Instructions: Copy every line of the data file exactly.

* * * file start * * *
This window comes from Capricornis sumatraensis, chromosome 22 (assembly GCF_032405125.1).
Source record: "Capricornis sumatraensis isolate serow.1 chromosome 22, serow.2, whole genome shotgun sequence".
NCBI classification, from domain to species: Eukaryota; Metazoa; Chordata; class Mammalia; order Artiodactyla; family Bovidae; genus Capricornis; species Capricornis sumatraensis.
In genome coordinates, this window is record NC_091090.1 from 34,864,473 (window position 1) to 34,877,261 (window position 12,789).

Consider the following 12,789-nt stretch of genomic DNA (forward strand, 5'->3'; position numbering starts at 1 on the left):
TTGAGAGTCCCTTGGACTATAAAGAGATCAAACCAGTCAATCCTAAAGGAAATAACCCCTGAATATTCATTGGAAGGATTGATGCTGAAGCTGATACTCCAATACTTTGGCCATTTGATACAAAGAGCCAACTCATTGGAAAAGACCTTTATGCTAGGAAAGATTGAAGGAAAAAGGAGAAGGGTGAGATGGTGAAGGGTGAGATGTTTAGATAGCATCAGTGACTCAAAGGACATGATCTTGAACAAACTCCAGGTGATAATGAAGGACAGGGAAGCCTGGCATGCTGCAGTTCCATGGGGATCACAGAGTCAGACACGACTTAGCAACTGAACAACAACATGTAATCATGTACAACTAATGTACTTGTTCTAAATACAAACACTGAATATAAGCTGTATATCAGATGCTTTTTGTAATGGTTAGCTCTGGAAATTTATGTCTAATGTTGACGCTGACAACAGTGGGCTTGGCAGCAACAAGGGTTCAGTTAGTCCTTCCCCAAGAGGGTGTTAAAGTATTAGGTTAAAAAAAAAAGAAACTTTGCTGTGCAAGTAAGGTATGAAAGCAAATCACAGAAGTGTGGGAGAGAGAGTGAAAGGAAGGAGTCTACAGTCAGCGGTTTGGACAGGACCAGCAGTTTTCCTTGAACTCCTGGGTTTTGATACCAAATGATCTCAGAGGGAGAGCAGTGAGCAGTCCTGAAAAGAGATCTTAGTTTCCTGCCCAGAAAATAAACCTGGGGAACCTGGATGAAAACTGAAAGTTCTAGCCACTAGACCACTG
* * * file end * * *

This window comes from Capricornis sumatraensis, chromosome 22 (assembly GCF_032405125.1).
Source record: "Capricornis sumatraensis isolate serow.1 chromosome 22, serow.2, whole genome shotgun sequence".
NCBI classification, from domain to species: Eukaryota; Metazoa; Chordata; class Mammalia; order Artiodactyla; family Bovidae; genus Capricornis; species Capricornis sumatraensis.
In genome coordinates, this window is record NC_091090.1 from 34,864,473 (window position 1) to 34,877,261 (window position 12,789).

Consider the following 12,789-nt stretch of genomic DNA (forward strand, 5'->3'; position numbering starts at 1 on the left):
TTGAGAGTCCCTTGGACTATAAAGAGATCAAACCAGTCAATCCTAAAGGAAATAACCCCTGAATATTCATTGGAAGGATTGATGCTGAAGCTGATACTCCAATACTTTGGCCATTTGATACAAAGAGCCAACTCATTGGAAAAGACCTTTATGCTAGGAAAGATTGAAGGAAAAAGGAGAAGGGTGAGATGGTGAAGGGTGAGATGTTTAGATAGCATCAGTGACTCAAAGGACATGATCTTGAACAAACTCCAGGTGATAATGAAGGACAGGGAAGCCTGGCATGCTGCAGTTCCATGGGGATCACAGAGTCAGACACGACTTAGCAACTGAACAACAACATGTAATCATGTACAACTAATGTACTTGTTCTAAATACAAACACTGAATATAAGCTGTATATCAGATGCTTTTTGTAATGGTTAGCTCTGGAAATTTATGTCTAATGTTGACGCTGACAACAGTGGGCTTGGCAGCAACAAGGGTTCAGTTAGTCCTTCCCCAAGAGGGTGTTAAAGTATTAGGTTAAAAAAAAAAGAAACTTTGCTGTGCAAGTAAGGTATGAAAGCAAATCACAGAAGTGTGGGAGAGAGAGTGAAAGGAAGGAGTCTACAGTCAGCGGTTTGGACAGGACCAGCAGTTTTCCTTGAACTCCTGGGTTTTGATACCAAATGATCTCAGAGGGAGAGCAGTGAGCAGTCCTGAAAAGAGATCTTAGTTTCCTGCCCAGAAAATAAACCTGGGGAACCTGGATGAAAACTGAAAGTTCTAGCCACTAGACCACTG